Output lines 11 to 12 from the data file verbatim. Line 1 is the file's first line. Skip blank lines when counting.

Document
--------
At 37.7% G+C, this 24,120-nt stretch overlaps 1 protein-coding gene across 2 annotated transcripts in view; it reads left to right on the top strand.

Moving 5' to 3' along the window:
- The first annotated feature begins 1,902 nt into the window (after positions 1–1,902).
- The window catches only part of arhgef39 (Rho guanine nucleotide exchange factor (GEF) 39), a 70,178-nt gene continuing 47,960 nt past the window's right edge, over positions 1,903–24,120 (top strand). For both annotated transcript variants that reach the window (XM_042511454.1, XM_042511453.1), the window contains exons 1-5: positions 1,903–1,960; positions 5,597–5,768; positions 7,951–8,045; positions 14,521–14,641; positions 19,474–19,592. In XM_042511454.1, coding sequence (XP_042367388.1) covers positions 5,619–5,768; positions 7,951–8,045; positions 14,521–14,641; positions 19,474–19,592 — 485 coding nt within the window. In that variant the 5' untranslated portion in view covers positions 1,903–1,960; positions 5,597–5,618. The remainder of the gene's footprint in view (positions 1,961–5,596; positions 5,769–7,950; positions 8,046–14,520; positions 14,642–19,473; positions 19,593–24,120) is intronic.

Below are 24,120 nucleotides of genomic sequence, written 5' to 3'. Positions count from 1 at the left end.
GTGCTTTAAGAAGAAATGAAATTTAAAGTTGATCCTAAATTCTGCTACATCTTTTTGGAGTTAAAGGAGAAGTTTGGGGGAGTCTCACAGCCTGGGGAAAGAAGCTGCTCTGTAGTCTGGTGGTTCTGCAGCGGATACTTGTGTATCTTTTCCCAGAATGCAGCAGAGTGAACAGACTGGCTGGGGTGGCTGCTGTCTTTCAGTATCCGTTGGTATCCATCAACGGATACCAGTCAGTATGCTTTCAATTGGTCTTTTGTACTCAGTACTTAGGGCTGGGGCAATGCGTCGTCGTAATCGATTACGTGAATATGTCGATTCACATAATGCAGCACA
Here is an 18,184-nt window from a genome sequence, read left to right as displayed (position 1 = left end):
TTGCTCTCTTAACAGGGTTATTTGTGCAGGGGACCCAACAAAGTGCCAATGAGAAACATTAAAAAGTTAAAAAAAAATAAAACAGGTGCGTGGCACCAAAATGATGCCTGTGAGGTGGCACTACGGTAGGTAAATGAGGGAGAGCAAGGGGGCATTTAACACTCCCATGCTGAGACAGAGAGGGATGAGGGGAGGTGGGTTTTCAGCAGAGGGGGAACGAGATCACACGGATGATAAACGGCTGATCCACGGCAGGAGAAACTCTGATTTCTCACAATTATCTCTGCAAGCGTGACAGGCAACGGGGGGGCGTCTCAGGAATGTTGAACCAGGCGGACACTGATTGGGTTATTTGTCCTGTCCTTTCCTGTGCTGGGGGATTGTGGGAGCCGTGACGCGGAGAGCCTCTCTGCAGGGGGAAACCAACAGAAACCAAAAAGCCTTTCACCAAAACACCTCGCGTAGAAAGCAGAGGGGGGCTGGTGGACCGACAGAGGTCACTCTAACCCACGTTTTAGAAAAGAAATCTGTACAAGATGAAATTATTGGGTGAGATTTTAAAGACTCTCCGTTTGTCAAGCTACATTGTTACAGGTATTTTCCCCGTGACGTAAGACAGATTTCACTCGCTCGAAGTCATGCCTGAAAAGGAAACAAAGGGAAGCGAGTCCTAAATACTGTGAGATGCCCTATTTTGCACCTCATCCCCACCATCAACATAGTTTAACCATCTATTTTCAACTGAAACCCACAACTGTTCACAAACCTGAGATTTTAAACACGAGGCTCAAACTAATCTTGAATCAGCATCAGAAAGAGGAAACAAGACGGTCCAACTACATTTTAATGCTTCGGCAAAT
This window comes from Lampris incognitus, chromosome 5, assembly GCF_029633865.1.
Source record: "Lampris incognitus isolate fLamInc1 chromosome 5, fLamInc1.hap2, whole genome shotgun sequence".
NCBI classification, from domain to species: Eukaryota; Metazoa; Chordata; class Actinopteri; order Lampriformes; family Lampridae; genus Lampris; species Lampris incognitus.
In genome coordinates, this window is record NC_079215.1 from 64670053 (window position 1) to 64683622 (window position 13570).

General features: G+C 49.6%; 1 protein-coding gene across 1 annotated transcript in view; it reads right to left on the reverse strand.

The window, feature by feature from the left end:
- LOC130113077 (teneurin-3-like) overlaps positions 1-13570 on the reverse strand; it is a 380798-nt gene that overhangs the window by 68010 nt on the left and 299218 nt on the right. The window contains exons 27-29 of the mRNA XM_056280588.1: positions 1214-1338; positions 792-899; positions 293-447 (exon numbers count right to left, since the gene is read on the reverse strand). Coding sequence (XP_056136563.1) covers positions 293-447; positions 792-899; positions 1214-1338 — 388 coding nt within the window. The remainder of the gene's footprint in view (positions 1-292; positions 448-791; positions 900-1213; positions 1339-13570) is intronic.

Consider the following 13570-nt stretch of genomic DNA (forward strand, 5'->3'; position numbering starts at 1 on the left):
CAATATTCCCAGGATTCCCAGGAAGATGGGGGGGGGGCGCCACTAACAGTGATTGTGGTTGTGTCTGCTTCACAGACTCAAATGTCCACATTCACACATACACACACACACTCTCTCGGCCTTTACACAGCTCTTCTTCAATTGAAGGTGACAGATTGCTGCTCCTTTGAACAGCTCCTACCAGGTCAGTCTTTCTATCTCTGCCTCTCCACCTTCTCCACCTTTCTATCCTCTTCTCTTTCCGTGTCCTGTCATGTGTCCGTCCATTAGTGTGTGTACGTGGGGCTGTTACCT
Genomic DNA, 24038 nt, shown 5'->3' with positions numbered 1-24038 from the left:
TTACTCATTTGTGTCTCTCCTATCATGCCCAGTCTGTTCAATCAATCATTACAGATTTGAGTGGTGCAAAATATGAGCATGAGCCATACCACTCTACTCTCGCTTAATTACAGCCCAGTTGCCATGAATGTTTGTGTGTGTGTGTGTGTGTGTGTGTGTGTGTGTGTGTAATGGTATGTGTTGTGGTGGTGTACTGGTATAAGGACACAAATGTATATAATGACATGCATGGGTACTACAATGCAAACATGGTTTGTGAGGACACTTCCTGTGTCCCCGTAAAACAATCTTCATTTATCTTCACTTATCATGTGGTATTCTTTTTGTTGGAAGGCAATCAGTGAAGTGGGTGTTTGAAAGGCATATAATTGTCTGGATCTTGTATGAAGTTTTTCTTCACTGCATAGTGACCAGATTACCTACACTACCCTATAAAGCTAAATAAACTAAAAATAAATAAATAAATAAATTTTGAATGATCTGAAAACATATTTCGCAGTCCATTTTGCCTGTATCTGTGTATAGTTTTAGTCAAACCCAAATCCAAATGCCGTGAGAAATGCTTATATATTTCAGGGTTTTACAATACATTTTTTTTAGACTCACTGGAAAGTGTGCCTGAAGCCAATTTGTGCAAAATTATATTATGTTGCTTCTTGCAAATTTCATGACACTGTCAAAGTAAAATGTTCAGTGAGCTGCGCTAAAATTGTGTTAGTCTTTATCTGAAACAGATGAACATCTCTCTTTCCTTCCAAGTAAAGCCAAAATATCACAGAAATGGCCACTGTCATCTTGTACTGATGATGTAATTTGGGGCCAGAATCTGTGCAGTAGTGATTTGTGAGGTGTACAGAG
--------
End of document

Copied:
NCBI classification, from domain to species: Eukaryota; Metazoa; Chordata; class Actinopteri; order Lampriformes; family Lampridae; genus Lampris; species Lampris incognitus.
In genome coordinates, this window is record NC_079215.1 from 64670053 (window position 1) to 64683622 (window position 13570).